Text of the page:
Flying to escape congestion is no longer merely the wishful thinking of commuters stuck in traffic.
Flying cars have long been part of our collective imagination, from Ian Fleming’s Chitty Chitty Bang Bang to Ridley Scott’s Blade Runner. Although the technology may now be ready, we still have to overcome major legal, safety and insurance hurdles before the dream becomes a reality.
A number of companies have moved forward with technology that morphs cars into aircraft. Some of these developments were on show at the 2018 Geneva International Motor Show (GIMS).
Pop Up is a project which was initially launched last year (see e-tech article Brave new car world issue 3, 2017) and results from the work of three different companies – a German automotive giant, an Italian design and engineering outfit and a major European aircraft manufacturer.
While the project remains conceptual, the technology behind it has greatly moved on from where it was a year ago. The aerodynamic design of the air module and the rotor ducts has been refined so as to improve performance and reduce fuel consumption in cruise flight.
A functional locking and latching system has been designed to couple the ground capsule with the air module. This is difficult to achieve because air and ground vehicles respond to completely different operating and safety dynamics.
A lot of work has gone into making the device lighter, using a feather weight mesh material.
Engineers at GIMS were also demonstrating a clever human machine interface inside the capsule, based on facial recognition and eye-tracking. “This is the second chapter in the story. We have worked with a third party to develop a personal assistant you will interact with in the capsule, using your eyesight to choose various travel and entertainment options,” explains Emanuele Rivella, a systems engineer at the Italian outfit.
According to Rivella, the ground capsule will operate like most other autonomous vehicles, using sensors, cameras, radar and LIDAR (light detecting and ranging) technology. It will also be fully electric. Data protection issues are also being looked into.
“We are researching quantum technology and its cryptography potential,” Rivella adds. He agrees that International Standards, such as the ones prepared by the IEC, should help move the project forward.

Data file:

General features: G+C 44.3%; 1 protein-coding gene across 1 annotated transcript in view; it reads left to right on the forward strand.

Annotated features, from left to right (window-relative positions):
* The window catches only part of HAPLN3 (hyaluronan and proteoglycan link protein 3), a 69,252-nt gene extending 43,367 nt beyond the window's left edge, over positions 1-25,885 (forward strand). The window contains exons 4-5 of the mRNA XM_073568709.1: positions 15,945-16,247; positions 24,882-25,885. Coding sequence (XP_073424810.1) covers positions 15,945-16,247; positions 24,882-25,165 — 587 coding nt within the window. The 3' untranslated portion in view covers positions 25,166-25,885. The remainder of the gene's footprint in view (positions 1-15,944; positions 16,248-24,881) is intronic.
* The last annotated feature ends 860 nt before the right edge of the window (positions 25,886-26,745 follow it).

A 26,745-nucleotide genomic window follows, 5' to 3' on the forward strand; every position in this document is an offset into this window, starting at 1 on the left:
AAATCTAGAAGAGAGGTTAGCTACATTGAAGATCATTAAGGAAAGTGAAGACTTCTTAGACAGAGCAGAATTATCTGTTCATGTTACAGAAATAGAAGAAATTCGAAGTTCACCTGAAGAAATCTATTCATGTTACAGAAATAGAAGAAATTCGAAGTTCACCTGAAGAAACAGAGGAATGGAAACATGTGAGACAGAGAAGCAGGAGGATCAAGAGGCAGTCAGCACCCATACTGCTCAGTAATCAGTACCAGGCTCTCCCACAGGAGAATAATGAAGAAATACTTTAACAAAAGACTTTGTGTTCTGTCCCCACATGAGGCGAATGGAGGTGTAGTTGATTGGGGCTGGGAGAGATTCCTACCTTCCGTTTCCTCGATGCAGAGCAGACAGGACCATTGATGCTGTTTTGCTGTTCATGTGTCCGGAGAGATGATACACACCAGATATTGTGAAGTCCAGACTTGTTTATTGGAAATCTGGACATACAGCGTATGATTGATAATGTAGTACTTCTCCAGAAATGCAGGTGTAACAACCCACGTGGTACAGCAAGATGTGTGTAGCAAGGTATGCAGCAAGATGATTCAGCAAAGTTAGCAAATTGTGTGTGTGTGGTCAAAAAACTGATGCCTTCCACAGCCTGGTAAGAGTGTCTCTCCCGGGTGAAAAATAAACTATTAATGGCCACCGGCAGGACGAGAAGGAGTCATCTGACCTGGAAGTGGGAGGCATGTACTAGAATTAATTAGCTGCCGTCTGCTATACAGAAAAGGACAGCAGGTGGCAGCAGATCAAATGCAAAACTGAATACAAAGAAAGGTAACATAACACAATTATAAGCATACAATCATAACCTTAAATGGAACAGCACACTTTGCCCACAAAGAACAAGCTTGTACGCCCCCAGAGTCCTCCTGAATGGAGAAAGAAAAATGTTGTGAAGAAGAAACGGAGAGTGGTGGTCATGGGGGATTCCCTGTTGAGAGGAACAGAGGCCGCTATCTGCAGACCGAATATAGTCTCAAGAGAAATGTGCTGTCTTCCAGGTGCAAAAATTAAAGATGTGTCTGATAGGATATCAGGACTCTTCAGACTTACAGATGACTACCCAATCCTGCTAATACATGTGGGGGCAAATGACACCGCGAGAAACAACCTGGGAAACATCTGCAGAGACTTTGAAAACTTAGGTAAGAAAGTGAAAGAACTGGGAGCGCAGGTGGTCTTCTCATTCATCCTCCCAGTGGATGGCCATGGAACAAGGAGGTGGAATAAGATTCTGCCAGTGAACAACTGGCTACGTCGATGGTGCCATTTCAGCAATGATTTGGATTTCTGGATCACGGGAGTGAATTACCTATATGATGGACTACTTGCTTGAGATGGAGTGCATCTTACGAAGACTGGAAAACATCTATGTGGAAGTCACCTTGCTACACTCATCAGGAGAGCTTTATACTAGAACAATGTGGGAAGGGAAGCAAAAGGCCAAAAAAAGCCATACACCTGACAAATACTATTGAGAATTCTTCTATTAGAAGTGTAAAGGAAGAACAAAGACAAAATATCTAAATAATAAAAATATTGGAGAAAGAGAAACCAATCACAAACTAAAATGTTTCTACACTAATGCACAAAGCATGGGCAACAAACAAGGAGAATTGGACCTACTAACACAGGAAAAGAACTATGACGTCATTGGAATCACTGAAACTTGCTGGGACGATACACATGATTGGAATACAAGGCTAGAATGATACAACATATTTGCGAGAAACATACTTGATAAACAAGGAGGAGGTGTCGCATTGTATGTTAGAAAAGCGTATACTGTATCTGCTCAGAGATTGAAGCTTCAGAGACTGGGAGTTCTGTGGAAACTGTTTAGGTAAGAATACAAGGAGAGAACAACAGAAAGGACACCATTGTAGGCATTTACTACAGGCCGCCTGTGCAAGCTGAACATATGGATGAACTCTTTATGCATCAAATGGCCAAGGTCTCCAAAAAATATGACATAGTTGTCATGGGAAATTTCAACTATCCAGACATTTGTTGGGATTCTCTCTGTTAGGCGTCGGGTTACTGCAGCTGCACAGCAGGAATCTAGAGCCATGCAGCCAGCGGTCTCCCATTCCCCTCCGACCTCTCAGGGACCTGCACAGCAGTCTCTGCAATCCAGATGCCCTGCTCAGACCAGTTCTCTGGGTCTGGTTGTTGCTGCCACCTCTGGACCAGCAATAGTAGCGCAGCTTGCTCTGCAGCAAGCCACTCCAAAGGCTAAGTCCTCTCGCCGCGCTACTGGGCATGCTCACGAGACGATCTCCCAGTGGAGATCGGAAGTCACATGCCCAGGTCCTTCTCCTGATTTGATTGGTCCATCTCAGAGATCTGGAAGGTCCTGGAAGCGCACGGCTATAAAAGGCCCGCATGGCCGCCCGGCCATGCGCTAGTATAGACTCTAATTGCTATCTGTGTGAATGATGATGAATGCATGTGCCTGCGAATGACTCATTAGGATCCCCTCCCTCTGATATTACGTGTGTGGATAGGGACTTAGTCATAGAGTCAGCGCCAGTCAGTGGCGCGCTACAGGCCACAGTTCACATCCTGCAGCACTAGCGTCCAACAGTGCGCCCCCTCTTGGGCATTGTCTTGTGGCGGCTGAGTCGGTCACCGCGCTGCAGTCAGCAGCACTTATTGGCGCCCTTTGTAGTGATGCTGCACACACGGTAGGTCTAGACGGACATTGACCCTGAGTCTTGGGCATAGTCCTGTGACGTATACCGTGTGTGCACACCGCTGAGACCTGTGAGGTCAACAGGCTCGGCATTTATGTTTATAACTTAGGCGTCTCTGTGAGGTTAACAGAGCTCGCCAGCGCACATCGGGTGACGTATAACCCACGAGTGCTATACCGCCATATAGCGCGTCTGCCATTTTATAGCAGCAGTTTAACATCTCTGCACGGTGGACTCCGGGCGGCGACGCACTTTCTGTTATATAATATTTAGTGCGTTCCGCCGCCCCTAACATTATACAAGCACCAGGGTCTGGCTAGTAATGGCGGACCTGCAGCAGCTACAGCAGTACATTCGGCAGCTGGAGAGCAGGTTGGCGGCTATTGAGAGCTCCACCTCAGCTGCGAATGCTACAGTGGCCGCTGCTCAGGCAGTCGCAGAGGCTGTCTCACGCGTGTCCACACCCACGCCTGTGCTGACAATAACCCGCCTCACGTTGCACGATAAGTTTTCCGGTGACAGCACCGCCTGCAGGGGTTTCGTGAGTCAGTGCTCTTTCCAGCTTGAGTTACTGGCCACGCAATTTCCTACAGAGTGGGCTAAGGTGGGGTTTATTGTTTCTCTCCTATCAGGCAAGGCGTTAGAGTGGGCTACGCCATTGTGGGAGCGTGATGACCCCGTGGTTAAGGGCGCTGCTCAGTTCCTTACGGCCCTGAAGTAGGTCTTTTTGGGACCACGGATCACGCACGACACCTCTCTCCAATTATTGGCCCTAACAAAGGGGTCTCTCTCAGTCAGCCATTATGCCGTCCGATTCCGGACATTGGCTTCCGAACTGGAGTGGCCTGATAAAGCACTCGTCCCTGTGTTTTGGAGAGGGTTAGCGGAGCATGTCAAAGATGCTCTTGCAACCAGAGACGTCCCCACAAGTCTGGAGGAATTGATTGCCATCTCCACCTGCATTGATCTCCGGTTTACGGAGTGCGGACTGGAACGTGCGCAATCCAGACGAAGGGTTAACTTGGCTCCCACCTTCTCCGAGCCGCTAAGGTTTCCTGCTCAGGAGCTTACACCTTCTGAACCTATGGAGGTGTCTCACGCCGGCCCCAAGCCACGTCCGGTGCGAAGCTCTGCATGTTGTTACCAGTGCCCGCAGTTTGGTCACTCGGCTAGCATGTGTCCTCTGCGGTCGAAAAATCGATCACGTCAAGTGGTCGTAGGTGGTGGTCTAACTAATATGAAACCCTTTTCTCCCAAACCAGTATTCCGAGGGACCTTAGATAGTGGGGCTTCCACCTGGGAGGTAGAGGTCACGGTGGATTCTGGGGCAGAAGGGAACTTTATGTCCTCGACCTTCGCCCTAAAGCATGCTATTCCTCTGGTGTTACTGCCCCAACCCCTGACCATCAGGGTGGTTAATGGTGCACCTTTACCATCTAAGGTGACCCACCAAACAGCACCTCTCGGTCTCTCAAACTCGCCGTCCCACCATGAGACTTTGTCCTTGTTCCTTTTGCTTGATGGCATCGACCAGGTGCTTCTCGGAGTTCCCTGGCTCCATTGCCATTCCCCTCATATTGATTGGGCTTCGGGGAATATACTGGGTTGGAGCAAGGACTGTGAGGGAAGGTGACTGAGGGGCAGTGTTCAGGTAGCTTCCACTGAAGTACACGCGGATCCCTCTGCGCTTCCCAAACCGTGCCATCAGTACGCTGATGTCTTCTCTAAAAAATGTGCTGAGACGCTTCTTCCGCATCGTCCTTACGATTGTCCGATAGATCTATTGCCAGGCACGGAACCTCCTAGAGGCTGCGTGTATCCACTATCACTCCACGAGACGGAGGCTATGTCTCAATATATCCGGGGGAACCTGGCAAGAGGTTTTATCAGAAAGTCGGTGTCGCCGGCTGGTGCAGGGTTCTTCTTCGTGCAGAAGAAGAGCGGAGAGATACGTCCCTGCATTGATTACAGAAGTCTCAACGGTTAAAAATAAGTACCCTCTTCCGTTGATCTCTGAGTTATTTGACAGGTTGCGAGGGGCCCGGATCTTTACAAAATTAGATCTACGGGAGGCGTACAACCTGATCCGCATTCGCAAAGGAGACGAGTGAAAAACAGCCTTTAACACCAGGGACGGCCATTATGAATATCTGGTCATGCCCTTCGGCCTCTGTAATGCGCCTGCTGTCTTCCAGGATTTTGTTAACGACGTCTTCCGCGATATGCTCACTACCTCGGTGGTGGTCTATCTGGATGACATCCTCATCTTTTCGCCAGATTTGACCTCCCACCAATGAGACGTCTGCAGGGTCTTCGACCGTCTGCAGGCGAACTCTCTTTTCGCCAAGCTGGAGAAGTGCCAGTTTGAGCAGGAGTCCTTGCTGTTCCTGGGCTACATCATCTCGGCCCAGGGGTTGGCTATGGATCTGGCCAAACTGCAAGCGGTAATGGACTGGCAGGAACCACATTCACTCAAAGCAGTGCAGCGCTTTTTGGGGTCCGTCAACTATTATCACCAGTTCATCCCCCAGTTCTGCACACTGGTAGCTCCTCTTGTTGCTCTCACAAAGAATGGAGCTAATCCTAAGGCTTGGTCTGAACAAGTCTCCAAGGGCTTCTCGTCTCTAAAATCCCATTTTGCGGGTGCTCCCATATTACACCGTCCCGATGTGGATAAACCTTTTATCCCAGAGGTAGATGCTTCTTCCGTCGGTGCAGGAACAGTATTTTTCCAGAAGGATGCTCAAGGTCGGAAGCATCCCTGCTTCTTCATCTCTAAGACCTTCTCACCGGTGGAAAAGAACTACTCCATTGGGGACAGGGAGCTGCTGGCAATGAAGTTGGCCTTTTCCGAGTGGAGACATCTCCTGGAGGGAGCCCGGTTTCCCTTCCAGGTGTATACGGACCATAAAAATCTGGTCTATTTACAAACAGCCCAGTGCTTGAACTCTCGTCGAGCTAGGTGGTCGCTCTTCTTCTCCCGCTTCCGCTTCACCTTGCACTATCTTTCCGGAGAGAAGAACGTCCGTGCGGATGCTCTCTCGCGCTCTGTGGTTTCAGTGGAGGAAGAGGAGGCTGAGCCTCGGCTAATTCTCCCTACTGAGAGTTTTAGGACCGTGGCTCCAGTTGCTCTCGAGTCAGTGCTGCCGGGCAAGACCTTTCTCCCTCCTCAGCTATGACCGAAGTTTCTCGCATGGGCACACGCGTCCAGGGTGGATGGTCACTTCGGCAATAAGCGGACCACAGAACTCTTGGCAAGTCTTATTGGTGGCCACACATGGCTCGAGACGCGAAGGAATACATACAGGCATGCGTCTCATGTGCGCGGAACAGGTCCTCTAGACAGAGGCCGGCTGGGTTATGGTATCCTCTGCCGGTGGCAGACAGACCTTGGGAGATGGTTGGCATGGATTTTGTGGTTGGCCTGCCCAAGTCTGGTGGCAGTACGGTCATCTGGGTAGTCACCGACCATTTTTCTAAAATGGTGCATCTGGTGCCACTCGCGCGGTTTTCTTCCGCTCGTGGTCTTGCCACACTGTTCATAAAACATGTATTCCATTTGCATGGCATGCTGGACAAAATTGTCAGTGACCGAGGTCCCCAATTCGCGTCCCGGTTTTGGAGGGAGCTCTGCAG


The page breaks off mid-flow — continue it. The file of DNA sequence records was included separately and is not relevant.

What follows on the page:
The flying Dutchman
A Dutch company was showing PAL-V Liberty at the Geneva show, claiming it to be first production model of a flying car. “We spent ten years developing the technology before getting to this stage,” says Carlo Maasbommel, the company’s vice-president of international business research and development.
One of the main technical hurdles was creating a car that is light enough to fly, yet robust enough for the road. “Around 45 engineers have been working on the project. Half of them come from the automotive sector and the other half from the aeronautical industry,” he adds.
The autogyro can take off and land on a runway as short as 90 metres. Turning it back into a car involves folding up its rotors, tail and propeller and takes around 10 minutes.
The dual engine propulsion drive train is based on two fully-certified aeroplane engines, produced by one of the leading manufacturers of aviation engines. According to Maasbommel, even if both engines fail, the device can still land using the rotors like a parachute.
Unlike the Pop Up concept, the flying car is neither autonomous nor electric. It has a driver and a passenger seat.
“Initially we are targeting it at government services such as police or fire-fighters. We already have sixty orders on our books,” he says. The PAL-V Liberty is expected to go into service in 2019, once all the various certifications have been obtained.
According to Maasbommel, the device has been designed to meet the legislation requirements of most countries by avoiding autonomous operation. Customers for the $350,000 PAL-V must have both a driver’s and a pilot’s licence.
An entirely different approach is for autonomous drones to become flying taxis, a project which has already been tested, notably in Dubai. A trial flight already took place last year, using technology developed by a Chinese company.
All three projects are based on very different strategies and assumptions. While many issues still have to be resolved, they clearly demonstrate that flying to escape congestion is no longer merely the wishful thinking of commuters stuck in traffic.
(IEC experts prepare International Standards for the components found in technologies related to flying vehicles, including but not restricted to the following areas: semiconductors; power interfaces for automatic sensors; multimedia for digital cameras; cloud computing, data protection and cyber security; power charging for electric vehicles; aircraft batteries; and electroacoustics. Find out more here.)